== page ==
Please fill out the custom horse hair jewelry order form and mail it along with your check or money order to:

Susan Newquist

Red-Tail Designs, LLC
813 Porter St.
Easton, PA 18042

If you choose to pay with PayPal, I will invoice you when I receive your order.

Happy Halloween/Happy Thanksgiving/Merry Christmas!

Tassel Mania

30 horse lovers + beads + cones = lots of horse hair tassels.

Tuesday night I introduced the Timbertalk Trotters to the art of horse hair tassels. This Montgomery County 4-H horse club has members from 8 to 19 years old and all of them had a blast making tassles. Even the moms joined in.

Some people brought their own horse hair and a few donated mane hair, which makes soft, fluffy tassels. I set them loose on a box of beads and the kids turned ordinary tassels into one-of-a-kind pieces of personal art.

Three of the members of this 4-H group are proud owners of Red-Tail Designs Horse Hair Jewelry. One just received her horse hair bracelet with name plate in June as a high school graduation gift from her mom.

My budding horse lover came along to help me teach and to get a glimpse of 4-H. She begged me the whole way home to join. I see 4-H meetings in my future.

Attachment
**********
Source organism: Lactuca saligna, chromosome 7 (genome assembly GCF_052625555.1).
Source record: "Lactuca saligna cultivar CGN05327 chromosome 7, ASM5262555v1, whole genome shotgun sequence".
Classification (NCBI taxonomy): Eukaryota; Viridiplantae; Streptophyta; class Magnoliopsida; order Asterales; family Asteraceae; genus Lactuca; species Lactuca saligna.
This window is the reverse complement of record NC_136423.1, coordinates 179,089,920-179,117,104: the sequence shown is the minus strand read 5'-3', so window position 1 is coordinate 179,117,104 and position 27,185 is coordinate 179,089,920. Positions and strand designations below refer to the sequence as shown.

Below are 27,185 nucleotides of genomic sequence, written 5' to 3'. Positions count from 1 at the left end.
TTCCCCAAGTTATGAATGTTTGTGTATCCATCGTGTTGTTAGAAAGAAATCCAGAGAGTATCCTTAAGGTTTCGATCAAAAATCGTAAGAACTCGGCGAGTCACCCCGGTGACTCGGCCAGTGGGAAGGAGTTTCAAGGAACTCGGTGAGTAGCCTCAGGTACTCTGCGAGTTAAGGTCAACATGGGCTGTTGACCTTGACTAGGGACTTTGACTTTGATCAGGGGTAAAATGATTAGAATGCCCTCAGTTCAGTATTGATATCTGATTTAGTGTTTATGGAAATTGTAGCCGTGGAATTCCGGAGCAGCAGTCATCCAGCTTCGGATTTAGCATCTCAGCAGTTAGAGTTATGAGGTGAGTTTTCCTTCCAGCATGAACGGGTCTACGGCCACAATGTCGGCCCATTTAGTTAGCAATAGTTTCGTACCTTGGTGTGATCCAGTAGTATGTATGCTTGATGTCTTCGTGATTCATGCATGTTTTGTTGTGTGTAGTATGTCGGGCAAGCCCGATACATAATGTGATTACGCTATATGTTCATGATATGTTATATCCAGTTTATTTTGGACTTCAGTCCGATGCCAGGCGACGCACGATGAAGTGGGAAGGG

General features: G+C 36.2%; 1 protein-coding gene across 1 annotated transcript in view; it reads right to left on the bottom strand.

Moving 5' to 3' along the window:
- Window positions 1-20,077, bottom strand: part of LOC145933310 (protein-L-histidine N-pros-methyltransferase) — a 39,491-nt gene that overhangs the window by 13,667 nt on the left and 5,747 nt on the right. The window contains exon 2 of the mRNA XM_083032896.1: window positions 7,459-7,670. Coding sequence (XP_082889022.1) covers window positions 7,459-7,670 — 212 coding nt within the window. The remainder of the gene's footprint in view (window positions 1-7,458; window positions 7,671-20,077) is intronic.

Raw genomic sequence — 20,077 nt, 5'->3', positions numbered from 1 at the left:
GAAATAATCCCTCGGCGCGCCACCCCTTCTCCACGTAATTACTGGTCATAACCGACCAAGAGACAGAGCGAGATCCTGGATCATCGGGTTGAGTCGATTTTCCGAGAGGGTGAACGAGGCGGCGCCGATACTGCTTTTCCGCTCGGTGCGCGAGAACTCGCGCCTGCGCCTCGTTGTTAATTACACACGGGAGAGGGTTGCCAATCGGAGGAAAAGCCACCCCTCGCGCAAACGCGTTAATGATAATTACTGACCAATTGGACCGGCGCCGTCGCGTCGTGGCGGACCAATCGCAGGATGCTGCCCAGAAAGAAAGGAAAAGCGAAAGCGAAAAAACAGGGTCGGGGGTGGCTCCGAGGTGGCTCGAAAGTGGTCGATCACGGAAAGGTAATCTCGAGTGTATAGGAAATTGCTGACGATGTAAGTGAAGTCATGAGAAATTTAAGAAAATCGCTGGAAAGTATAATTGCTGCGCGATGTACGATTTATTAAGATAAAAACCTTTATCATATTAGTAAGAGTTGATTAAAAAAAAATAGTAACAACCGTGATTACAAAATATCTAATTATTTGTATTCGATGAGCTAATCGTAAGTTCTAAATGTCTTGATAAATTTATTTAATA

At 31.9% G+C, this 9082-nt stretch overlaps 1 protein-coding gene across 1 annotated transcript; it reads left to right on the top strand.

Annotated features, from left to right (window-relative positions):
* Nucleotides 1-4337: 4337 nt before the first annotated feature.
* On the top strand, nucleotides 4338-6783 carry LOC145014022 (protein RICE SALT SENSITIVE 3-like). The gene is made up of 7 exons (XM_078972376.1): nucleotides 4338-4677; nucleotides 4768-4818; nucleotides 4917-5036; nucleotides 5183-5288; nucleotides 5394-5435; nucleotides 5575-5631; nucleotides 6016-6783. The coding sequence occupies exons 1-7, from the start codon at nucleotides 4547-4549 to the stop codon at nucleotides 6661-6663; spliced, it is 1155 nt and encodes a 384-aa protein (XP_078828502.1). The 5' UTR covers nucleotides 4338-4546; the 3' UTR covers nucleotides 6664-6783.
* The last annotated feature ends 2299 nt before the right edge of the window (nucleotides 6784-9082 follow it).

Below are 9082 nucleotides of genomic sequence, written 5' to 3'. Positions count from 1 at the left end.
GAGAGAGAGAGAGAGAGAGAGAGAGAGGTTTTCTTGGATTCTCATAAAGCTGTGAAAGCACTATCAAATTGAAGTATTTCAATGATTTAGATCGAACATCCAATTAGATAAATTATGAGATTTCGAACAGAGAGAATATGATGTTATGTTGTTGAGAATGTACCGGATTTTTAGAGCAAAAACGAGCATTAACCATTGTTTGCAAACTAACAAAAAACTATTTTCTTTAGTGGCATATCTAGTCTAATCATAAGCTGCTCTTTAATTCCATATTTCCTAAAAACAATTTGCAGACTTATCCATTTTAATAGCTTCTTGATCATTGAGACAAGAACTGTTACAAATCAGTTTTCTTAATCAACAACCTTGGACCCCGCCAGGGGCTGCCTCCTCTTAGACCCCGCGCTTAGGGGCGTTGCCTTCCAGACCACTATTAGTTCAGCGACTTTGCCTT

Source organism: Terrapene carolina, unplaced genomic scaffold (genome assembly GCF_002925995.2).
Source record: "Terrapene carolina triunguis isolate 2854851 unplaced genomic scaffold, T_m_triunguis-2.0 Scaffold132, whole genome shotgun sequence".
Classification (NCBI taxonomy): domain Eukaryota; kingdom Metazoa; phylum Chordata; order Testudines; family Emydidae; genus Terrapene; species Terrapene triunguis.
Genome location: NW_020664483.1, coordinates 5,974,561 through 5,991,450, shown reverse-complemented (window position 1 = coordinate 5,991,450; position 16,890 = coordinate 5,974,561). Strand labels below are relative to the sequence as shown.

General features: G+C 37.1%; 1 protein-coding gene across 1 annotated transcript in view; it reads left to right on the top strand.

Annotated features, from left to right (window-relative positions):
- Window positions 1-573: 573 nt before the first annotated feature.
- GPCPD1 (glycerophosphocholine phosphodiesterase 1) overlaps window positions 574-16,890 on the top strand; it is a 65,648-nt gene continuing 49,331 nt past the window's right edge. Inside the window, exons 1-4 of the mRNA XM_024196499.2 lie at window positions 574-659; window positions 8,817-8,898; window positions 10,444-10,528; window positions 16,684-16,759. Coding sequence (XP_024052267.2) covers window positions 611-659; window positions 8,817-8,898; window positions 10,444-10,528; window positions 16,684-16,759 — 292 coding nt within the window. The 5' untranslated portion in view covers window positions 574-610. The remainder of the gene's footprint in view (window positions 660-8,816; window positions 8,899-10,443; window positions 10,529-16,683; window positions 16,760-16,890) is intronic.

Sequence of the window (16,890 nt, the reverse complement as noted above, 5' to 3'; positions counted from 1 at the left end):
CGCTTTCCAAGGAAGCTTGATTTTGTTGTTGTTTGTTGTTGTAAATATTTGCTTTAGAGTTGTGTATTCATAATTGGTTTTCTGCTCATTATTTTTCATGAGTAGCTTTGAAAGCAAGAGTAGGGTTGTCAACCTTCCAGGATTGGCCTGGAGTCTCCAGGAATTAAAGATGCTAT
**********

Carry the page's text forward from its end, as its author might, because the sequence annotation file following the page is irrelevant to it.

If your 4-H club, Girl Scout troop, Boy Scout troop or other group would like to learn horse hair tassel making, contact me.

Even the moms were in on the action of making tassels.

Avoiding Taxes

The ’09 tax deadline isn’t that far off and I really don’t want to get my tax stuff together. Usually I’m on top of it, but this year I’m not feeling the love. Instead I’ve found a variety of activities to help me avoid working on taxes:

  1. Clean living room
  2. Shop for mother-in-law’s birthday gift
  3. Paint porch
  4. Play Candyland…twice.
  5. Go out to dinner with a friend
  6. Take cats to the vet
  7. Schedule oil change and dog’s vet appointment
  8. Make trail mix
  9. Assemble Ikea shelf
  10. Make a horse hair bracelet
  11. Sort and shelve fabric by color
  12. Rearrange medicine cabinet
  13. Make a beach bag (summer is coming, you know!)
  14. Make August vacation plans
  15. Plan a birthday party
  16. Reschedule oil change
  17. Write this blog post.

Okay, I guess I need to finish my taxes now. Unless you have a better suggestion.

Horse Riding Lesson


Meeting Tootsie.

Head up. Chin parallel to the ground. Chest open. Hands in a triangle. Knees and thighs pressed in. Heels down. Toes pointed up. Look where you’re going not where you are.

Do all that at the same time…oh, and make that horse go forward.